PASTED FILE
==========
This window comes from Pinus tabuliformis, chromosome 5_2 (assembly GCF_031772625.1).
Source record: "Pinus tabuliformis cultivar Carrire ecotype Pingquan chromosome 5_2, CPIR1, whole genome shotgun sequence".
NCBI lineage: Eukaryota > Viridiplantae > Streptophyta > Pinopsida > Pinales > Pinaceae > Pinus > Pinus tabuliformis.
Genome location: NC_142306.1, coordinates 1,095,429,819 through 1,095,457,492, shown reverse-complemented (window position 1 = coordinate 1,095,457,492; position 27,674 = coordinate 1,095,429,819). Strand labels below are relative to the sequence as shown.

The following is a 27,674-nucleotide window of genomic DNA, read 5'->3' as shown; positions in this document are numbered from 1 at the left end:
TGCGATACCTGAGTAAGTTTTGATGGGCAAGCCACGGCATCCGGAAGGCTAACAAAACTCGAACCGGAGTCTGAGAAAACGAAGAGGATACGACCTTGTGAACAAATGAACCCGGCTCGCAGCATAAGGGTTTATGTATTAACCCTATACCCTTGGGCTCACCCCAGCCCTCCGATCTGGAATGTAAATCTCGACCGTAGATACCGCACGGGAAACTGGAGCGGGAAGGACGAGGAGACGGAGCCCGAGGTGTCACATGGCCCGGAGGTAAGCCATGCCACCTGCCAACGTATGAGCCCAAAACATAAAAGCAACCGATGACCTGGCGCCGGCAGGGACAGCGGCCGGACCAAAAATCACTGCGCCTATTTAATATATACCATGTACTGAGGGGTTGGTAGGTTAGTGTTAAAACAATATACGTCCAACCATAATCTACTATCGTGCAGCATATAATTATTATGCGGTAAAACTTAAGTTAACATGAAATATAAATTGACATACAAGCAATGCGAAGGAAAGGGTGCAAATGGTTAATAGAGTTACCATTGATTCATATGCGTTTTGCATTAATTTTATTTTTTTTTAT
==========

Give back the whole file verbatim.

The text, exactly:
This window comes from Pinus tabuliformis, chromosome 5_2 (assembly GCF_031772625.1).
Source record: "Pinus tabuliformis cultivar Carrire ecotype Pingquan chromosome 5_2, CPIR1, whole genome shotgun sequence".
NCBI lineage: Eukaryota > Viridiplantae > Streptophyta > Pinopsida > Pinales > Pinaceae > Pinus > Pinus tabuliformis.
Genome location: NC_142306.1, coordinates 1,095,429,819 through 1,095,457,492, shown reverse-complemented (window position 1 = coordinate 1,095,457,492; position 27,674 = coordinate 1,095,429,819). Strand labels below are relative to the sequence as shown.

The following is a 27,674-nucleotide window of genomic DNA, read 5'->3' as shown; positions in this document are numbered from 1 at the left end:
TGCGATACCTGAGTAAGTTTTGATGGGCAAGCCACGGCATCCGGAAGGCTAACAAAACTCGAACCGGAGTCTGAGAAAACGAAGAGGATACGACCTTGTGAACAAATGAACCCGGCTCGCAGCATAAGGGTTTATGTATTAACCCTATACCCTTGGGCTCACCCCAGCCCTCCGATCTGGAATGTAAATCTCGACCGTAGATACCGCACGGGAAACTGGAGCGGGAAGGACGAGGAGACGGAGCCCGAGGTGTCACATGGCCCGGAGGTAAGCCATGCCACCTGCCAACGTATGAGCCCAAAACATAAAAGCAACCGATGACCTGGCGCCGGCAGGGACAGCGGCCGGACCAAAAATCACTGCGCCTATTTAATATATACCATGTACTGAGGGGTTGGTAGGTTAGTGTTAAAACAATATACGTCCAACCATAATCTACTATCGTGCAGCATATAATTATTATGCGGTAAAACTTAAGTTAACATGAAATATAAATTGACATACAAGCAATGCGAAGGAAAGGGTGCAAATGGTTAATAGAGTTACCATTGATTCATATGCGTTTTGCATTAATTTTATTTTTTTTTAT